VIOLENCE AGAINST WOMEN IN NIGERIA

Oluwatoyin Olabisi
Posted February 10, 2020 from Nigeria
VIOLENCE AGAINST WOMEN IN NIGERIA
Effectively addressing Violence against Women in Nigeria would require a multi pronged approach which includes but not limited to – A change in the school curriculum which currently stereotype the role of Men and Women Promoting the Rights of Women in the State Market and Household Eradication of harmful traditional practices against Women. Women leadership quotas in the Federal and State legislatures.

Violence again Women is a complex multidimensional phenomenon, an enduring form of gender based discrimination which is a violation of human rights and  a  continuous manifestation of unequal power relations which according to the Violence against Persons Prohibition Act is manifested as Rape, Physical Injury, Female Genital Mutilation, Forceful Ejection of Spouse from Home, Depriving a Woman of her Liberty, Economic Abuse, Psychological Abuse, Harmful Widowhood Practices, Stalking, Intimidation, Harmful Traditional Practices, Spousal Battery, Attack with Harmful Substance, Political Violence, and Incest.

Nigeria is a signatory to a wide range of regional and global documents such as 1979 Convention of Elimination of all Forms of Violence against Women (CEDAW), 2003 Maputo Protocol-Protocol to the African Charter on Human and Peoples’ Rights on the Rights of Women in Africa , 1995 Beijing Declaration and Platform for Action all of which seeks to protect women and Girls but due to cultural and religious biases,  absence of social protection, conflicts and lack of strong political will Women and Girls are still exposed to violence which limits their capabilities for effective participation in the state and market even as statistics from Nigeria Demographic Health Survey (NDHS) 2013 indicates that 28 percent of women in Nigeria aged 15–49 have experienced some form of physical or sexual violence. Worthy of mention is the gruesome murder of Mrs. Salome Abuh Peoples’ Democratic Party (PDP) Women State Leader in the November 2019 Kogi State Governorship Election. Violence against Women in Nigeria is rooted in the patriarchal cultures which promotes Gender Inequality and the supremacy of men over women and boys over girls leading to unequal opportunities and power differences between men and women as it denies women their basic rights and freedoms.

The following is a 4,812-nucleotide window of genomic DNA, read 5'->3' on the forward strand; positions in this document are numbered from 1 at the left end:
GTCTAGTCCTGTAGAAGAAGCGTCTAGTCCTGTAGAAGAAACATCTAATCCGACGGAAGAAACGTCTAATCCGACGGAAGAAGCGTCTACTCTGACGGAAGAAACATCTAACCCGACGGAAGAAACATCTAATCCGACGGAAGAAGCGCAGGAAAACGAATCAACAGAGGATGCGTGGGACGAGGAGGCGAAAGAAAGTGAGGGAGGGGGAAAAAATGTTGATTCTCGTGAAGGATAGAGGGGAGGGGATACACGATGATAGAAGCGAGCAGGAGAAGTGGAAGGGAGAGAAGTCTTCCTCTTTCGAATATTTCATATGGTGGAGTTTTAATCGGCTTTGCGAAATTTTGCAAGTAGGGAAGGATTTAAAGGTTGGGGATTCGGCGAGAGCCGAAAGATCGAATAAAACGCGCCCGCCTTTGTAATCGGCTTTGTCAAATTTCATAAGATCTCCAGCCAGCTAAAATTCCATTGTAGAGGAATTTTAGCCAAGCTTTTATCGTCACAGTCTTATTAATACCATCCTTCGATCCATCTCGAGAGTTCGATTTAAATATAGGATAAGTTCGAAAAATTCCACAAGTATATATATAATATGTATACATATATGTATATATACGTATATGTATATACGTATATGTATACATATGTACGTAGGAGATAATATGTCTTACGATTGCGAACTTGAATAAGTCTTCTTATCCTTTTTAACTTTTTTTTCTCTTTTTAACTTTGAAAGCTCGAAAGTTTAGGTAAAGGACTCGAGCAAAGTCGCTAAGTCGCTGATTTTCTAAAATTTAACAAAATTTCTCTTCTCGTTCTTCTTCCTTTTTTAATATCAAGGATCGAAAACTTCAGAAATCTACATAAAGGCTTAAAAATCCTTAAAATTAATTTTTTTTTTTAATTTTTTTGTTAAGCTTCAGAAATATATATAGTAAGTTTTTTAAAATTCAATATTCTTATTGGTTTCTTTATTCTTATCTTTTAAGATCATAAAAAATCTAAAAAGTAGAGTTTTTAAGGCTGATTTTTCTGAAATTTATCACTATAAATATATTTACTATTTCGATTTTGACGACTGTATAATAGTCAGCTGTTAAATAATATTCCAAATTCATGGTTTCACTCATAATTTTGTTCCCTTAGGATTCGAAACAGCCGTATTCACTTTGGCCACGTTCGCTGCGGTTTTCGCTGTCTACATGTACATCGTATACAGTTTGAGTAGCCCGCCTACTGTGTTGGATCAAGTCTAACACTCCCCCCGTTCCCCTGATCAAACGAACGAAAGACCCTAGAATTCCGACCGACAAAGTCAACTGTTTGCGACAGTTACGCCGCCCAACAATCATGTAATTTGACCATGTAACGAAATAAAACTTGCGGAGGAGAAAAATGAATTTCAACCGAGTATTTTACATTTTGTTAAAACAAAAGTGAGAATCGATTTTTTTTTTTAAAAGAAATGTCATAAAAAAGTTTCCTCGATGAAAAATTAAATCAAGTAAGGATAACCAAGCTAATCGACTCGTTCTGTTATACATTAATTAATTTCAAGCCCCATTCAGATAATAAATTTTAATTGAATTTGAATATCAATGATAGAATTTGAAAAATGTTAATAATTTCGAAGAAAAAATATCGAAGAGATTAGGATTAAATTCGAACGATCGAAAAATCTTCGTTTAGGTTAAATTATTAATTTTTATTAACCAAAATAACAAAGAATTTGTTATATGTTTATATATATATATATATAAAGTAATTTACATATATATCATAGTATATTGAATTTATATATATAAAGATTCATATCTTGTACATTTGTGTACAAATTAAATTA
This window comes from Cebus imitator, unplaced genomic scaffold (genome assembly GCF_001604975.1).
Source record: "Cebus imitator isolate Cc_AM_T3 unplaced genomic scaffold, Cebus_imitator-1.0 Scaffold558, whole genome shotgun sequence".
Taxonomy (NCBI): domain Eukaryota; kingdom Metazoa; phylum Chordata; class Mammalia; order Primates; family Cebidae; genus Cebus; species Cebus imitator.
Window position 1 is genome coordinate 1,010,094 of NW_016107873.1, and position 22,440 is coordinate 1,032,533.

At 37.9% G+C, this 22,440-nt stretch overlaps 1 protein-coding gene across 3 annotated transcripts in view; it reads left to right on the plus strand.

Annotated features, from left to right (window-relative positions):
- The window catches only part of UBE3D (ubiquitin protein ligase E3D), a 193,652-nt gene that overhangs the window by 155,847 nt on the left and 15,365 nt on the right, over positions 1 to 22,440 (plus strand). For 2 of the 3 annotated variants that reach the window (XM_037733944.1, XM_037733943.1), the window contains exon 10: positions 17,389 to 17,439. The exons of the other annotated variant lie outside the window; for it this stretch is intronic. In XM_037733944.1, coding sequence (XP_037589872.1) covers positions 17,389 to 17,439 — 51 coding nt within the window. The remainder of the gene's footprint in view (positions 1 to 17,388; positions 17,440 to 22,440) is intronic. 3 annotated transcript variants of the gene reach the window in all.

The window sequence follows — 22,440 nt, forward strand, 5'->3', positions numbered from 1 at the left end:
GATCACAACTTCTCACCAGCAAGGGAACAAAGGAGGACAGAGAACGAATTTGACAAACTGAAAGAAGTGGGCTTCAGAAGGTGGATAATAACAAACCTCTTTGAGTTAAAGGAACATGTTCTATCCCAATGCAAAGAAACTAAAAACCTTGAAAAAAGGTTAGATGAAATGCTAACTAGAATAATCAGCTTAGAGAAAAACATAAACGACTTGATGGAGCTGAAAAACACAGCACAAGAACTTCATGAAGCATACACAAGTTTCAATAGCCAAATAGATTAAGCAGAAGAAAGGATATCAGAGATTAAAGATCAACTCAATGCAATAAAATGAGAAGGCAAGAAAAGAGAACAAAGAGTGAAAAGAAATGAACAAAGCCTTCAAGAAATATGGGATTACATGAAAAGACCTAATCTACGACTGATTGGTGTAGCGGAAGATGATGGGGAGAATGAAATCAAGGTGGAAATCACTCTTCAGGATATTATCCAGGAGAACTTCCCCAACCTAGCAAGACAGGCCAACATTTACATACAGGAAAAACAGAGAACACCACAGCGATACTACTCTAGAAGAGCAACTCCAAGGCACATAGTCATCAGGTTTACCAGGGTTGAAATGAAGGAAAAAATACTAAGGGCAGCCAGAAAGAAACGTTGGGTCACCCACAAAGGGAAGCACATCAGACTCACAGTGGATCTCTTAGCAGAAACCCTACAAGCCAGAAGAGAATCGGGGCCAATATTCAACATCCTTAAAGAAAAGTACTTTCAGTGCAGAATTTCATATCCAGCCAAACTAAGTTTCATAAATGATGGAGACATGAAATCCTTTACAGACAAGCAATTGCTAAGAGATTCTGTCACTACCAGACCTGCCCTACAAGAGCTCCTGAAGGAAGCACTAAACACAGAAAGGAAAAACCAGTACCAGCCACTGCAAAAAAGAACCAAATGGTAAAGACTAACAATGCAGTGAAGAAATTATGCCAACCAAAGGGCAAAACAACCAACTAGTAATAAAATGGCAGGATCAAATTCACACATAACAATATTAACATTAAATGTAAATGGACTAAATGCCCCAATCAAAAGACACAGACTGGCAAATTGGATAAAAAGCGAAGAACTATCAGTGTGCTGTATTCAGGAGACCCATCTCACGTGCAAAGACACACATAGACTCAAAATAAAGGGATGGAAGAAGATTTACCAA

Effectively addressing Violence against Women in Nigeria would require a multi pronged approach which includes but not limited to –

  • A change in the school curriculum which currently stereotype the role of Men and Women
  • Promoting the Rights of Women in the State Market and Household
  • Eradication of harmful traditional practices against Women.
  • Women leadership quotas in the Federal and State legislatures.

Finally, the United Nations Sustainable Development Goals cannot be achieved without the inclusion of Women in all facets of Economic and Social Policies. Nigeria as the Giant of Africa must begin to lead by example in ensuring that Women are no longer marginalized but contributing effectively to the growth of the nation and the African Continent not in competition with the men but working harmoniously side by side as Gender Equality is not a battle of the sexes.

Comments 9

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Hello, Oluwatoyin,

We stand with you as you rally for women's inclusion in Nigeria. I agree with you that women should be contributing to the growth of the nation, not to compete with men, but to work alongside them because gender equality is not about a battle of the sexes. Thank you for sharing this with us, dear sister! Keep up the great work!

Felicitas Wung
Feb 11
Feb 11

Continue with great works dear sister.

ANNITA
Feb 11
Feb 11

Thanks for sharing this Sis Olabisi.
Together we need to raise our voices on the GBV, but not in comparing with men but being their associates so as to mk our environment and the world a better place.
Keep doing the great job.
We are together in this.

Ekitah
Feb 11
Feb 11

Hi Alu!
Yes you are right not only Nigeria but most African countries. Thanks for sharing this educative piece. Lets continue to raise our voices.Stay blessed.

Beth Lacey
Feb 12
Feb 12

This is very well thought out. Thanks for posting

Anita Shrestha
Feb 12
Feb 12

Dear Sis
Thank u for sharing

laison sylvie
Feb 12
Feb 12

Great insights sister ola, the situation in Nigeria is not different from the scenario in Cameroon. We continue to sound the trumpets my dear. Thanks for sharing. There is hope.

Myra Tambor
Feb 13
Feb 13

Nice to hear this initiative against VAW in your country dear sister. Indeed, VAW is a huge hindering factor why women continue to shy away from engaging in development work. With this effort in Nigeria, I hope one way or another the incidents of VAW will lessen and totally eradicated. Thank you for sharing.

Sarah Dan-Legogie
Feb 14
Feb 14

The quota of women in our Federal and State legislatures has to be reviewed but even now your voice is making a difference and i stand with you dear sister.

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